necessity

Archived Story

Save daylight all year long

Published 6:17pm Monday, November 4, 2013

Don’t ask me what time it is. I just don’t know any more. My internal clock has been wrong since around 2 a.m. Sunday morning.
I’ve felt like I was running late for one thing or another since Sunday morning.
The end of Daylight Savings Time has thrown me for a loop this year, and I don’t want to do it anymore.
Now I love the spring-forward aspect of our biannual clock adjustment. I look at my clock at 6 p.m. in the summertime, and there is still a solid hour and a half to play.
But more daylight in the mornings doesn’t do me very much good. Some might disagree, but getting the children ready for school, waiting in the drop off line and nursing a cup of coffee are activities unaffected by the brightness outdoors.
I’m mostly operating on muscle memory and sonar at that hour, anyway.
But the afternoon hours are priceless. During the blessed DST, I get off work and find there’s still time to have a catch with my son, or watch my daughter climb trees and ride her bike in the yard.
But as of Sunday, the sun’s already casting long shadows at 5 p.m. Add in the drive home and it feels like bedtime even before I’ve  enjoyed my “Daddy’s home!” hug.
Daylight is a precious commodity. Why on earth would we stop saving it? Isn’t conservation a good thing?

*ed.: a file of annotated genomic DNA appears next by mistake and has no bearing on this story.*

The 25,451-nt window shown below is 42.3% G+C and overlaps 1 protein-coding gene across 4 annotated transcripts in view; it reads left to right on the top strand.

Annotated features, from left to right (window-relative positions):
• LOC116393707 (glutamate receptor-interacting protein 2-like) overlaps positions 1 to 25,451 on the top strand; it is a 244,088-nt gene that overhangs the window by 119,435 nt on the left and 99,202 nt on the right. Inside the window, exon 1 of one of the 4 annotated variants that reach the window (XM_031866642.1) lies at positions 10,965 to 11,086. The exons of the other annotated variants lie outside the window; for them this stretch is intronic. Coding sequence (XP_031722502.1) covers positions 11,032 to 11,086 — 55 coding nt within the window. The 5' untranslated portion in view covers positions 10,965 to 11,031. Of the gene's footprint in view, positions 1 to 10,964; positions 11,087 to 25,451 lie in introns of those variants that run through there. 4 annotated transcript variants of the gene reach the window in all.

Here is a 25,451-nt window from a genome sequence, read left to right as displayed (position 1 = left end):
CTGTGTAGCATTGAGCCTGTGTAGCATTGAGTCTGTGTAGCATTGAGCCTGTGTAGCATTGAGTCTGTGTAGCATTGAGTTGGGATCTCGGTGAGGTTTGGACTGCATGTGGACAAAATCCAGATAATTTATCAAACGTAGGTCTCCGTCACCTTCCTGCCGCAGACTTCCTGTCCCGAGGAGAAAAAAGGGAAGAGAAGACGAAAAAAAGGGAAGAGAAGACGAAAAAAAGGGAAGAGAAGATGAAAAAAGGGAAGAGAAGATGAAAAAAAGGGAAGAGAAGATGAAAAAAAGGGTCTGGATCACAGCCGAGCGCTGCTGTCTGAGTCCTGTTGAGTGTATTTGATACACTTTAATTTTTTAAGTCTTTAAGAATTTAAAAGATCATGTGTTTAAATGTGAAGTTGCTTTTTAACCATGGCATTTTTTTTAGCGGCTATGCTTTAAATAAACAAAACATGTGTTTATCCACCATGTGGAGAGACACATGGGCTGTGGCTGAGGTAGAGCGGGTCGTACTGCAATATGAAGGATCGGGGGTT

Despite my careful preparations Saturday night, rolling back alarm clocks, the microwave and stove, Sunday felt like a day of confusion. The “extra hour of sleep” was quickly forgotten.
We got ready for Sunday night church an hour earlier than needed. Driving through downtown Eclectic, I panicked to read a bank clock that said I was 30 minutes late to pick the children up.
My car – forgotten in the Saturday-night roll-back spree – seconded the bank’s pronouncement. My stomach dropped, and I checked my cell phone to see if I’d missed an irritated call from the youth pastor.
Then I remembered. At no point Saturday night did I venture outside to “fall back” the automobile clocks. And (understandably) the employees of Eclectic’s downtown financial institution didn’t come in during the wee hours Sunday to make the big clock read correctly.
My imagined disaster was averted, though it would never have mattered if not for this ridiculous rush to darkness.
Farmers, I presume, are appreciative of the extra hour in the morning. When I get grumpy about something, I try to ponder who might find benefits in whatever irritation is on my mind.
And on this one, the farmers are it. And even that’s just a product of the constant drone of explication behind the whole DST racket.
It’s a leftover remnant from our formerly agrarian society, I’ve read. I’m open to be convinced, I guess. But I know I like my daylight during hours I can best enjoy it.
We can’t do anything about the sun’s stubborn refusal to shine longer each day.
Earth seems pretty determined to keep shifting on its axis as it circles the sun, oblivious to the pronouncements of local newspaper writers.
But can we at least stop this clock-shifting edict that exacerbates the problem?
Goodwin is a staff writer for The Outlook.

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